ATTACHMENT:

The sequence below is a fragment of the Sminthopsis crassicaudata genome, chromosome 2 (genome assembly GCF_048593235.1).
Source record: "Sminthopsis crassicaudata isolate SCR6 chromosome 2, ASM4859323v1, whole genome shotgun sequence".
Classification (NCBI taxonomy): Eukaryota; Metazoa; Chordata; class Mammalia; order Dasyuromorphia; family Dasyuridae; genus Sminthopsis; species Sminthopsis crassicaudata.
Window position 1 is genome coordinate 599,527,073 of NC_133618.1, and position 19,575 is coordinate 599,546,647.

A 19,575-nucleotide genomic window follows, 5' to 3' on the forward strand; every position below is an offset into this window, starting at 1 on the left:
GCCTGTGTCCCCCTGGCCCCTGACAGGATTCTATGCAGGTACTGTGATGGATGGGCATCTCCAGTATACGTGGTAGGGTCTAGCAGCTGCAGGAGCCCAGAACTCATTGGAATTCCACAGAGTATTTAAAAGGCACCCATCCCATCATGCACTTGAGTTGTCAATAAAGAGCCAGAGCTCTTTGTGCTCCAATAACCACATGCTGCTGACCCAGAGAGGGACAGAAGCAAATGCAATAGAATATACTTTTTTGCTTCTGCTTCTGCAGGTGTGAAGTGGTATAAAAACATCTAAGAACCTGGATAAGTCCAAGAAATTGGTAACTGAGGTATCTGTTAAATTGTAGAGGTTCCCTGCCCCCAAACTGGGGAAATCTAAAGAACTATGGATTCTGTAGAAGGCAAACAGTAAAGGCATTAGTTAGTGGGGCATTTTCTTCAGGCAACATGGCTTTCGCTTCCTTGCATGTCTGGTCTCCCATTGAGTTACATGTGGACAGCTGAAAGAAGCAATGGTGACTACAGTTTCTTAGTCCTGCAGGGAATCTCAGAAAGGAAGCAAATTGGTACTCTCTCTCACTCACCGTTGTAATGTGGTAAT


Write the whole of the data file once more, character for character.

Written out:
The sequence below is a fragment of the Sminthopsis crassicaudata genome, chromosome 2 (genome assembly GCF_048593235.1).
Source record: "Sminthopsis crassicaudata isolate SCR6 chromosome 2, ASM4859323v1, whole genome shotgun sequence".
Classification (NCBI taxonomy): Eukaryota; Metazoa; Chordata; class Mammalia; order Dasyuromorphia; family Dasyuridae; genus Sminthopsis; species Sminthopsis crassicaudata.
Window position 1 is genome coordinate 599,527,073 of NC_133618.1, and position 19,575 is coordinate 599,546,647.

A 19,575-nucleotide genomic window follows, 5' to 3' on the forward strand; every position below is an offset into this window, starting at 1 on the left:
GCCTGTGTCCCCCTGGCCCCTGACAGGATTCTATGCAGGTACTGTGATGGATGGGCATCTCCAGTATACGTGGTAGGGTCTAGCAGCTGCAGGAGCCCAGAACTCATTGGAATTCCACAGAGTATTTAAAAGGCACCCATCCCATCATGCACTTGAGTTGTCAATAAAGAGCCAGAGCTCTTTGTGCTCCAATAACCACATGCTGCTGACCCAGAGAGGGACAGAAGCAAATGCAATAGAATATACTTTTTTGCTTCTGCTTCTGCAGGTGTGAAGTGGTATAAAAACATCTAAGAACCTGGATAAGTCCAAGAAATTGGTAACTGAGGTATCTGTTAAATTGTAGAGGTTCCCTGCCCCCAAACTGGGGAAATCTAAAGAACTATGGATTCTGTAGAAGGCAAACAGTAAAGGCATTAGTTAGTGGGGCATTTTCTTCAGGCAACATGGCTTTCGCTTCCTTGCATGTCTGGTCTCCCATTGAGTTACATGTGGACAGCTGAAAGAAGCAATGGTGACTACAGTTTCTTAGTCCTGCAGGGAATCTCAGAAAGGAAGCAAATTGGTACTCTCTCTCACTCACCGTTGTAATGTGGTAAT